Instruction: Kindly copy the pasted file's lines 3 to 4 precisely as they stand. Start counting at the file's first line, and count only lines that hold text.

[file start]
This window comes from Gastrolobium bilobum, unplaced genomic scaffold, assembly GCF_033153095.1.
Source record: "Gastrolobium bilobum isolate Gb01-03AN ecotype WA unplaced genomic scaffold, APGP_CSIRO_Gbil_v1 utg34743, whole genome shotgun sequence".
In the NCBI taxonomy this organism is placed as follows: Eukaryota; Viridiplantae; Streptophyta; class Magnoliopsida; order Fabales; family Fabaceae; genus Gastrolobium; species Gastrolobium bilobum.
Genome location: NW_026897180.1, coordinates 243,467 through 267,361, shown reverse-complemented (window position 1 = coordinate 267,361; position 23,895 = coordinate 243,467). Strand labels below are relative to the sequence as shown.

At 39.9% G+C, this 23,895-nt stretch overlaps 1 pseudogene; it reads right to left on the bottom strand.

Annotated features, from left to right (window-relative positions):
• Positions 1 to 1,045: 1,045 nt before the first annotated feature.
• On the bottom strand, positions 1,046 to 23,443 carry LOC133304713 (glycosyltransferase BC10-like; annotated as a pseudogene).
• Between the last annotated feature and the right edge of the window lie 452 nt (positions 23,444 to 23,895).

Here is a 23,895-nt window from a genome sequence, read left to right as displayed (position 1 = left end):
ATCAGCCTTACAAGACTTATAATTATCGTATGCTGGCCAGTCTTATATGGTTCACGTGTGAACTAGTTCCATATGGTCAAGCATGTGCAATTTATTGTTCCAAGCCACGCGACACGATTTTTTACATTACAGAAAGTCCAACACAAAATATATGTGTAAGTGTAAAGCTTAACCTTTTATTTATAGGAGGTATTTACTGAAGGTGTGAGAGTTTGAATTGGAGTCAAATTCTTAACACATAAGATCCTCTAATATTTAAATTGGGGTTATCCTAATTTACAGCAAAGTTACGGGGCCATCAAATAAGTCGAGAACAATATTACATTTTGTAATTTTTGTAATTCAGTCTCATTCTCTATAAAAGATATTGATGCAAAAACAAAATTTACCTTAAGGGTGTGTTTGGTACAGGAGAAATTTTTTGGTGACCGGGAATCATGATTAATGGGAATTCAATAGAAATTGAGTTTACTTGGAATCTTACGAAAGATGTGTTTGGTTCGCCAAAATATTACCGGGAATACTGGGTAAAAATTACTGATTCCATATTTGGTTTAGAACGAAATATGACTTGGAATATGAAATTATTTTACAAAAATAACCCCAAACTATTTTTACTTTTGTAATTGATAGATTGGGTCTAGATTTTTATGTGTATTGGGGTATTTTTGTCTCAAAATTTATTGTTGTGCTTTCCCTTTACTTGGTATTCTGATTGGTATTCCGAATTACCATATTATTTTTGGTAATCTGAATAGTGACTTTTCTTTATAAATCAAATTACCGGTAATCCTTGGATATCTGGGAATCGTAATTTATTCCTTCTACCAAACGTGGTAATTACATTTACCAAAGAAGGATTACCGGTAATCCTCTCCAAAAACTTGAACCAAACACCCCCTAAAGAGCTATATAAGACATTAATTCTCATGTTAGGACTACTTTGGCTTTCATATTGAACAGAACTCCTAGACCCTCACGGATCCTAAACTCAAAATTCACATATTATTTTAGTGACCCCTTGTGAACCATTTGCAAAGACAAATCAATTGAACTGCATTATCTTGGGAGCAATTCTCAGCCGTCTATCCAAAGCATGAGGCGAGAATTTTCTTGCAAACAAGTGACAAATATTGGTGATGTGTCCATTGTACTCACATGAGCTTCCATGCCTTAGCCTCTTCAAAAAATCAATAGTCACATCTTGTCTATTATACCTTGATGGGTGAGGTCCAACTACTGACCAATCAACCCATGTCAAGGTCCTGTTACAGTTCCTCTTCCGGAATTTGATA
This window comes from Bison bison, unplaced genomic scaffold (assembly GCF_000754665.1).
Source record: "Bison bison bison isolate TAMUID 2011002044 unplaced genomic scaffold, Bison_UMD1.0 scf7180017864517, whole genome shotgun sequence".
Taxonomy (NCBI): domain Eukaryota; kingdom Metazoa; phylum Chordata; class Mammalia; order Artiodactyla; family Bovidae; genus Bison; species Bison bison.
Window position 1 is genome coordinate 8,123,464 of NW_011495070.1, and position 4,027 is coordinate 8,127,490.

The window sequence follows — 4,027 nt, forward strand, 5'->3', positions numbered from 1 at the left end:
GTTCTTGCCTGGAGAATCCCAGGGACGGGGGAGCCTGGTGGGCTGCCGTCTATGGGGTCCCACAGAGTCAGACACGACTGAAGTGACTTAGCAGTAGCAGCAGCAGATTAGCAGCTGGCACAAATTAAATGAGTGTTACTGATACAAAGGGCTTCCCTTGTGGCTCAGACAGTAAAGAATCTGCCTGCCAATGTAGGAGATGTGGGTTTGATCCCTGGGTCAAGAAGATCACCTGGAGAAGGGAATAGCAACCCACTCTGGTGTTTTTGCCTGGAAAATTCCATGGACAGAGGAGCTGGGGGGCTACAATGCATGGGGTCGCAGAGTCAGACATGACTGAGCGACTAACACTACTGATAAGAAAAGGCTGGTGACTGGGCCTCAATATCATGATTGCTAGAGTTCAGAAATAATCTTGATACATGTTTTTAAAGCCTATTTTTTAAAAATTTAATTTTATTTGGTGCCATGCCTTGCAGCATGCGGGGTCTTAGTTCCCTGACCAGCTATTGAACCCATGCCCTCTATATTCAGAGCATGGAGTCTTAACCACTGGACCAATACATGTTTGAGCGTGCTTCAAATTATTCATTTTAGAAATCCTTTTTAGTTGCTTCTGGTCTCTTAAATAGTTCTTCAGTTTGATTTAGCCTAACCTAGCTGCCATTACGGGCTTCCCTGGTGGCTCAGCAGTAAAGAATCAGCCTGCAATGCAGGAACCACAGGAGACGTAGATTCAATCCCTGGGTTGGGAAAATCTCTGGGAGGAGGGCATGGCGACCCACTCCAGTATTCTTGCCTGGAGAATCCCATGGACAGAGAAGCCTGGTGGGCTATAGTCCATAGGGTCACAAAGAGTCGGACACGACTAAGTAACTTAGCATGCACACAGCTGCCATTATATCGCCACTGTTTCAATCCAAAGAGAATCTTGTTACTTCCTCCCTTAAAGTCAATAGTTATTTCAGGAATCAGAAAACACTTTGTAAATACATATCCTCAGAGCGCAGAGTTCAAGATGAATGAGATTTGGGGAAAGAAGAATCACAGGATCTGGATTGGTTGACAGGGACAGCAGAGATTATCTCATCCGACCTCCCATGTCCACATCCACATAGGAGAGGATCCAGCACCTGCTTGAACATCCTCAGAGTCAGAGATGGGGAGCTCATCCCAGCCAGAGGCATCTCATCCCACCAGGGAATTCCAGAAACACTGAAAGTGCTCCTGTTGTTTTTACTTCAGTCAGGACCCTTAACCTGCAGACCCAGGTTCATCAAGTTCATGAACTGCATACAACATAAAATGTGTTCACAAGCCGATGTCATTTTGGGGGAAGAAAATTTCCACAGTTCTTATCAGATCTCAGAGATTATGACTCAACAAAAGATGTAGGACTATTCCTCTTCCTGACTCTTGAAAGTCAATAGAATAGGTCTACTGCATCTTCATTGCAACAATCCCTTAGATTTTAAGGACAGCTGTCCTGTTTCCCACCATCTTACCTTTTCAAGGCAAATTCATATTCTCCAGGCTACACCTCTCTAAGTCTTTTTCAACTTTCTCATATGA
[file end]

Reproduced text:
In the NCBI taxonomy this organism is placed as follows: Eukaryota; Viridiplantae; Streptophyta; class Magnoliopsida; order Fabales; family Fabaceae; genus Gastrolobium; species Gastrolobium bilobum.
Genome location: NW_026897180.1, coordinates 243,467 through 267,361, shown reverse-complemented (window position 1 = coordinate 267,361; position 23,895 = coordinate 243,467). Strand labels below are relative to the sequence as shown.